Cooperation, not confrontation - jobs bill keynote. But budget will test whether recession-sparked truce will hold
Washington — You could say it's the weather, since Washingtonians have spent the last several days helping one another dig out from some 20 inches of snow. But a spirit of cooperation is undeniably stealing into the capital.
The Reagan White House and congressional Democrats, once locked in bitter partisan combat, are now aiming their shots at a common enemy - the recession - instead of at each other.
It is an uneasy truce, and it will be sorely tested soon over military spending and income taxes. But it almost guarantees that during the next few weeks Congress will produce, and the President will sign, a jobs and emergency aid bill including some $4.5 billion for jobs and relief, plus $2.9 billion for extending unemployment benefits.
House majority leader Jim Wright (D) of Texas this week called White House willingness to go along on the jobs-and-aid program ''the first sign'' that President Reagan is acting in the bipartisan manner he promised last month in his State of the Union message.
Rep. Thomas S. Foley of Washington, who heads the House Democratic task force on jobs, embraced the President's proposal as a starting point for fighting the recession. Even if joint action robs his party of a political issue, the Washington State congressman called for ''cooperation instead of confrontation.''
Mr. Foley even tried to smooth over possible conflict by promising that his party will not try to add several billion dollars more than the White House proposes.
Democrats will find it difficult to slam the Reagan antirecession plan, since it takes pages out of the Democrats' own book.
The Reagan proposal is similar to a bill that was passed last year by the House but dropped because of a Reagan veto threat. The President's package would put $250 million into emergency food and shelter and provide $2 billion for public-works projects in transportation, flood control, and national parks.
Local government grants would go up by $1.2 billion, and $765 million would go for jobs repairing veterans' hospitals, prisons, Indian schools, and other federal buildings, while $50 million would be added for day care. The President also goes along with extending unemployment benefits, due to run out in the next three months.
Democrats are not satisfied. Sen. Carl Levin (D) of Michigan, while welcoming the White House turnaround, calls it ''inadequate'' and promises to seek more aid. House Speaker Thomas P. O'Neill Jr. (D) of Massachusetts wants to add about low-income mothers and children. Moreover, Representative Foley is already talking about a second phase that would include more jobs, aid to education, and measures to deal with long-term unemployment.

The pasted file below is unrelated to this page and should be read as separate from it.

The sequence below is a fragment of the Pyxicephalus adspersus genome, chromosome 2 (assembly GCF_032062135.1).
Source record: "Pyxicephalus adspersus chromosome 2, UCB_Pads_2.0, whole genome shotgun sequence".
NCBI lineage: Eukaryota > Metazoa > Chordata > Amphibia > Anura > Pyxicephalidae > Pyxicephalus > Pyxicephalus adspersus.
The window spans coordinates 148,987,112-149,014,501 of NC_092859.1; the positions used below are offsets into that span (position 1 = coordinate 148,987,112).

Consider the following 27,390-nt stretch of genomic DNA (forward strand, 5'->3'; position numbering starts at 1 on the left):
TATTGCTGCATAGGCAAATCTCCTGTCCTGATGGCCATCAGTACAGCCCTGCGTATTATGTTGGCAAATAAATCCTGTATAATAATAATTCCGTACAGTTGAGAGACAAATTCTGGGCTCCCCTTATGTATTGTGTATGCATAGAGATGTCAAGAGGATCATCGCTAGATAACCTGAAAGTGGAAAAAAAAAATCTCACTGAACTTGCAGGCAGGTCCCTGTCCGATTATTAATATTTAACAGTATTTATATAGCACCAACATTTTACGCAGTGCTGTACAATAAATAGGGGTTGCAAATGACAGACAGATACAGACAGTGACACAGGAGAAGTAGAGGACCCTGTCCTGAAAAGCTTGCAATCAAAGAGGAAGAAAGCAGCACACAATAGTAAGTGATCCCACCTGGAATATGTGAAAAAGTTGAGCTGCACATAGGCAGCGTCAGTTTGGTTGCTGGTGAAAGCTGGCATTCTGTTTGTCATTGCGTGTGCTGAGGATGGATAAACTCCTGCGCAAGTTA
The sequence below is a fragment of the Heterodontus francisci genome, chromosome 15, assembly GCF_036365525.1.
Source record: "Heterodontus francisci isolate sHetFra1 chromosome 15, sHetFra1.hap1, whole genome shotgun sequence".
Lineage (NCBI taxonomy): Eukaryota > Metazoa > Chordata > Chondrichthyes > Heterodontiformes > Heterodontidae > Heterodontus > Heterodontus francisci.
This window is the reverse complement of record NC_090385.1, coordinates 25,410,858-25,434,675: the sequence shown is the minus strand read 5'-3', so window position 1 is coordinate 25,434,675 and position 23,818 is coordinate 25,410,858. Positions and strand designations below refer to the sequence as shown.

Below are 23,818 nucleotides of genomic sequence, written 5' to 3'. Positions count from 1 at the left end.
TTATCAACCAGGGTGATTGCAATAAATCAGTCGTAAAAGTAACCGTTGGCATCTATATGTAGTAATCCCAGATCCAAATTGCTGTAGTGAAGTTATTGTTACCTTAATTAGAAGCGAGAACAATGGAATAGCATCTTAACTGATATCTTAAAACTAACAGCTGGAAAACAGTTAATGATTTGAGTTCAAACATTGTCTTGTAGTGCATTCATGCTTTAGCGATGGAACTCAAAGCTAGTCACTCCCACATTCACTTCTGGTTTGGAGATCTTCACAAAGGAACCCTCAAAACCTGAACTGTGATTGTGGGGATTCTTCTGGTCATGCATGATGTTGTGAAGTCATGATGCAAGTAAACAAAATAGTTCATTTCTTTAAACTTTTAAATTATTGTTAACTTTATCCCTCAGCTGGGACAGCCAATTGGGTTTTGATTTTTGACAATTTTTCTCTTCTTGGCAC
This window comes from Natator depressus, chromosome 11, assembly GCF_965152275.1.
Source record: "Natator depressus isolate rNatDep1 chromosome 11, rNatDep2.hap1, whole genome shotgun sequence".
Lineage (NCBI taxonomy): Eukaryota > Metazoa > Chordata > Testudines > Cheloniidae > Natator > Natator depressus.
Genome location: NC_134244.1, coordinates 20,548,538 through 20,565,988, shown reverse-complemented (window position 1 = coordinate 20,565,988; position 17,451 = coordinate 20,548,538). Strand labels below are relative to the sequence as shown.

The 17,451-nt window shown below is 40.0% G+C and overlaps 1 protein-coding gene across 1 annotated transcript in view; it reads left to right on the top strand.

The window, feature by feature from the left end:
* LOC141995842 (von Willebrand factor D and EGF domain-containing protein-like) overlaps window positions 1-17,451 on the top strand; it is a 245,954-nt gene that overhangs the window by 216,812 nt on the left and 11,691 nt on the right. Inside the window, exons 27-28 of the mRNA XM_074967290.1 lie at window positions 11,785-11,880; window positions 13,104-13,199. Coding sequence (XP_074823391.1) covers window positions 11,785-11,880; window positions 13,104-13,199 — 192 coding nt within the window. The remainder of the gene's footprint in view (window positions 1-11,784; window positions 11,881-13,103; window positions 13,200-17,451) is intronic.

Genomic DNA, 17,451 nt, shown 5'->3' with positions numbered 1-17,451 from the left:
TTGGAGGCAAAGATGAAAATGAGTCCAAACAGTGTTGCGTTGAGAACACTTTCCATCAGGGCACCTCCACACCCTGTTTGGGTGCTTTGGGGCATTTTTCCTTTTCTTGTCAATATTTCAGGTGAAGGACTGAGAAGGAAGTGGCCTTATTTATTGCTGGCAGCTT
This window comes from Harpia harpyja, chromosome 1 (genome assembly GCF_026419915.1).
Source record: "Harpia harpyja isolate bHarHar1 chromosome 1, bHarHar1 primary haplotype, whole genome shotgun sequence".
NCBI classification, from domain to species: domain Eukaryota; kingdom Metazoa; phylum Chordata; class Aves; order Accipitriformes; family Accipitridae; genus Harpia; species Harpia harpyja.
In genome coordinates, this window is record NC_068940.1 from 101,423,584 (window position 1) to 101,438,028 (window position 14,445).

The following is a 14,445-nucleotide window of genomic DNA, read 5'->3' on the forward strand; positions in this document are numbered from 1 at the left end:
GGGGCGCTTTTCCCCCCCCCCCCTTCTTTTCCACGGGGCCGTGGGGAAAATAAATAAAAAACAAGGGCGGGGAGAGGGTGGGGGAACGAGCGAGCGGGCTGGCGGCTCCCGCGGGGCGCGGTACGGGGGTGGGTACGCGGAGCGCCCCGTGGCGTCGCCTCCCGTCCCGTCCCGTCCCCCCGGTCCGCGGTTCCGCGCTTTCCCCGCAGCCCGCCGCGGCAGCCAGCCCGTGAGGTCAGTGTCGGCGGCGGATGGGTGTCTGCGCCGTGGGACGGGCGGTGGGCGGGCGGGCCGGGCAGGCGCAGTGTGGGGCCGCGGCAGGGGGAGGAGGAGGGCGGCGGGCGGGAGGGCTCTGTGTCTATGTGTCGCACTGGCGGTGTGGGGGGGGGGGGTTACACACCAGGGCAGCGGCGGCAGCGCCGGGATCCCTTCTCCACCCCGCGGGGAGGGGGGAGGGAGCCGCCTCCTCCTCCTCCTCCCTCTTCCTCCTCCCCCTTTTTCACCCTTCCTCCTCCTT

But the fact that Democrats and Republicans can come together even on a first step demonstrates a changed political climate.
Two years ago President Reagan and newly powerful Republicans, many elected on his coattails, hardly needed to consult with Democrats, except for the boll-weevil conservatives who backed him. The GOP gained the Senate, and when the nominally Democratic House balked at Reagan budget and tax measures, the persuasive new President took his case to the television airwaves. Letters and calls poured in to support him.
The recession deepened, however, unemployment grew, and the federal deficit multiplied. And Democrats made a comeback, winning firm control of the House.
Now the White House is seeking out the Democratic leadership. It consults with the House speaker on jobs and meets with Ways and Means Committee chairman Dan Rostenkowski (D) of Illinois on social security problems and unemployment benefits.
Already there are fruits of the cooperation. Even before the elections last November, the White House joined Democrats to pass a historic $99 billion tax increase and reform bill to cut the federal deficit. Recently, Democrats and Republicans agreed to major social security reforms so sensitive that they would be unthinkable without bipartisan action.
The administration and congressional Democrats are negotiating over details of the jobs bill, but the basic agreement is in place.
''I think we feel a better relationship with the White House,'' said Foley this week, adding, ''Not the best, but better. . . . What I want is to continue a spirit of cooperation.''
The spirit will face a severe challenge as Congress gets to work on the 1984 budget, which bends little to Democrats who want to cap the 1983 income tax cut scheduled for next July and make deep cuts in defense spending.